I think you've misinterpreted this notion of a more robotic labor force as some sort of idealism, altruism, prosperity, instead of simple economics. He seems to want to say that robot labor will be cheaper than human labor; and here, your thesis is correct. Humans very often seem to value short term gain over long term gain, and more importantly personal gain over utilitarian gain. If a manufacturing company recognizes that it can make a bundle of profit off of laying off 90% of its human workforce in order to 'employ' machines, it very well might ignore the fact that this will put a lot of human beings out of work. This already occurs in outsourcing human labor in one country to cheaper human labor in another country.
This is not necessarily a Utopian idea to say that the undeniable rise in machine intelligence could possibly result in an incurable rise in human unemployment. There won't necessarily always be something for uneducated, unskilled workers to do in order to scrape by and make a living. We see more and more that higher qualifications are typically required for not so difficult work. College education instead of high school education is becoming a norm these days; how long until one must receive a master's degree in order to be considered economically competitive? This isn't to say that I know for sure that machine intelligence will entirely make obsolete human labor, but it seems rather plausible that if there is a cheaper (more consistent, safer) alternative to human labor, then companies that are admittedly not altruistic entities will not hesitate to make changes that will negatively affect the humans that depend on them for employment.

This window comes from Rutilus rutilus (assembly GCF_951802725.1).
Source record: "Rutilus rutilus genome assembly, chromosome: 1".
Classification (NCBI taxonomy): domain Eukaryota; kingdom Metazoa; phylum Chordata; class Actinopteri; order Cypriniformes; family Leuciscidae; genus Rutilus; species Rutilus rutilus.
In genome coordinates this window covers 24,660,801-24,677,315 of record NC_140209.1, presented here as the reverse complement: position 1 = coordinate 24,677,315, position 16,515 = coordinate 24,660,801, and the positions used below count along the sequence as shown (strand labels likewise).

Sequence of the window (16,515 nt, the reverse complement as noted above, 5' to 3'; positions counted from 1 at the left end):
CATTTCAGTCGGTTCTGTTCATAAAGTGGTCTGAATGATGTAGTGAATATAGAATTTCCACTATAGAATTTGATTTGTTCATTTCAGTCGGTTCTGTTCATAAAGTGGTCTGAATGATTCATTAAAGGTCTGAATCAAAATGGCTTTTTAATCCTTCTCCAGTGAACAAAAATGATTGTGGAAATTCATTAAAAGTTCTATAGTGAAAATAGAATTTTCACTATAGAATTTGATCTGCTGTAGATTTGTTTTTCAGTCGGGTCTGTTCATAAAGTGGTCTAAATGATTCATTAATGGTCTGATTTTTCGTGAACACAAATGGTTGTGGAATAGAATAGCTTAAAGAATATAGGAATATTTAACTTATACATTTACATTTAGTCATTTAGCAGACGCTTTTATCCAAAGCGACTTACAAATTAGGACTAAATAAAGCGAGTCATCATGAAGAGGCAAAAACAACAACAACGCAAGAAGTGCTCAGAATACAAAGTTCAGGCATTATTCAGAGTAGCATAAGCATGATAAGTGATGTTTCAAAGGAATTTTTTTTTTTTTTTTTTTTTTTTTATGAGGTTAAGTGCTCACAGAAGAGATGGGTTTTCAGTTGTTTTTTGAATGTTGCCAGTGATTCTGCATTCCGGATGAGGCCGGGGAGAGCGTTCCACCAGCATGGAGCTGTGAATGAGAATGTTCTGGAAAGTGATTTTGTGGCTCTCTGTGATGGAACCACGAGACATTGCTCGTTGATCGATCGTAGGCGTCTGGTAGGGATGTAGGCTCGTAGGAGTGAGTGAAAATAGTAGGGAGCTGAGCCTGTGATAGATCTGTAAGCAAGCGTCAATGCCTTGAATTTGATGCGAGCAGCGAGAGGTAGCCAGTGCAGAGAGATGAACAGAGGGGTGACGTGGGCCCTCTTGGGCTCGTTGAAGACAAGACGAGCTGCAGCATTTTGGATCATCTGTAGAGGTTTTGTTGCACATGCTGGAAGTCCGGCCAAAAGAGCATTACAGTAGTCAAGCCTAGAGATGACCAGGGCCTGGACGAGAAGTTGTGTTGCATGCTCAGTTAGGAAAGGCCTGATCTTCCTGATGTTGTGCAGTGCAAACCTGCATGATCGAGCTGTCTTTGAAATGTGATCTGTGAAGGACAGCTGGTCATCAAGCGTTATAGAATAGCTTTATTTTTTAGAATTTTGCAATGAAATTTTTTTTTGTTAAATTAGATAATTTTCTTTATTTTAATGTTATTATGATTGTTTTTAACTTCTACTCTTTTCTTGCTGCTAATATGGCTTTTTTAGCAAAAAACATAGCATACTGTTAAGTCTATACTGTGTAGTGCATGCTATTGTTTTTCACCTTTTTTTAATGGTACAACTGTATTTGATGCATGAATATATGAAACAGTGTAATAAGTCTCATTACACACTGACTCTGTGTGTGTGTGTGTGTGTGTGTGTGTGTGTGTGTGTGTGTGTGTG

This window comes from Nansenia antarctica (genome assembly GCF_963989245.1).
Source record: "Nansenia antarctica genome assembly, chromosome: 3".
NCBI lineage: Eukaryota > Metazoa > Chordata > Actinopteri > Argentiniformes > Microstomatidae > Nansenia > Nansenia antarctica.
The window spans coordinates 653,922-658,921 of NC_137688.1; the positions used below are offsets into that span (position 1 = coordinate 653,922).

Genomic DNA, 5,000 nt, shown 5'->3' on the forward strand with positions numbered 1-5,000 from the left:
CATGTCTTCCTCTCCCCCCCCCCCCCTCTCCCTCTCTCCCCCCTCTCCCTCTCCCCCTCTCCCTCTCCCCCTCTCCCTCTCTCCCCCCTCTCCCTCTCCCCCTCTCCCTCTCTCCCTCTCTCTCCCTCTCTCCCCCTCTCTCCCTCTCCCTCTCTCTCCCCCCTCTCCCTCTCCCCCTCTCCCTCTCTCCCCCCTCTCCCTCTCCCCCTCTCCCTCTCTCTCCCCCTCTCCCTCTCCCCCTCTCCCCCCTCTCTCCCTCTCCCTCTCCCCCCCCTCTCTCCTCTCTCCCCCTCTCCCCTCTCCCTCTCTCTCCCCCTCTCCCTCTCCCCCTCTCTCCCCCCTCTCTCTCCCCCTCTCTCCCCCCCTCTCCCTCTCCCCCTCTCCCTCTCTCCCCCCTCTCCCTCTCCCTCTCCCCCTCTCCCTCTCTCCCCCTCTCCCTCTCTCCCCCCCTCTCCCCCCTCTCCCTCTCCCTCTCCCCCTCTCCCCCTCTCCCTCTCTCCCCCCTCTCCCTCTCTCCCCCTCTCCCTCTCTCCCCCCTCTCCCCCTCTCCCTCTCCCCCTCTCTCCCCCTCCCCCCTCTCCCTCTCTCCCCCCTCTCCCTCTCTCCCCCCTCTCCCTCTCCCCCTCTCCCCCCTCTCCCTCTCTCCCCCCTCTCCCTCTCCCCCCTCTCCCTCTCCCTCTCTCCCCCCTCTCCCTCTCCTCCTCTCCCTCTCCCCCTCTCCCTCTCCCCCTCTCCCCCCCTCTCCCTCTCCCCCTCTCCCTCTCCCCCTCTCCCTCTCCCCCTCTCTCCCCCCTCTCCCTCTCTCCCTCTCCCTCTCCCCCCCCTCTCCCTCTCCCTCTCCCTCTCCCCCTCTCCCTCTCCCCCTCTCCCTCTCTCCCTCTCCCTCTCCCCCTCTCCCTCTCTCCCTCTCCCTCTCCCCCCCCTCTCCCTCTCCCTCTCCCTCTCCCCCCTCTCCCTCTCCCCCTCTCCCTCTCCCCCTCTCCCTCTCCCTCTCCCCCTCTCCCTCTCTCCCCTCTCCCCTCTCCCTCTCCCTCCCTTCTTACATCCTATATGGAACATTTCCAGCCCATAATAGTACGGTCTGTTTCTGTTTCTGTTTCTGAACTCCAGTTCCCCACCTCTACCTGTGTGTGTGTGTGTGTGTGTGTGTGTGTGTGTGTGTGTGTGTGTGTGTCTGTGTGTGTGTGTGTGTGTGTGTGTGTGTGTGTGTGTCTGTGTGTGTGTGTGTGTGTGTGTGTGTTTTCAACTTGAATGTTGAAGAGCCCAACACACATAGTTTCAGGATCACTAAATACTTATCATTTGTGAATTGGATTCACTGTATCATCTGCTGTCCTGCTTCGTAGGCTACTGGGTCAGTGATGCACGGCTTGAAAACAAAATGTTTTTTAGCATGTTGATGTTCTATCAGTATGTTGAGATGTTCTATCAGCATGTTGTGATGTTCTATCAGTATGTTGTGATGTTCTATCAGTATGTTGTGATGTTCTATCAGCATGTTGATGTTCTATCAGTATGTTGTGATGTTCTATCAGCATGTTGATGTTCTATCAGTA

The question then would become, yes, what will the world look like at that point? What if we really do see consistent 25% unemployment? How do we support those people who could not help being replaced? Will we be expected to and will we even desire to rise to that new challenge? Will it be necessary, or will abundance of resources support that burden?
I'm not sure its moronic to ask these questions in a serious and critical way. In fact, I think there is every reason to. Worst case scenario, we're wrong. Best case scenario, we've had thoughtful discussion on a particularly meaningful and potent topic in development of human economics and the capitalistic concept of earning one's keep.
What sin has not been committed in the name of efficiency?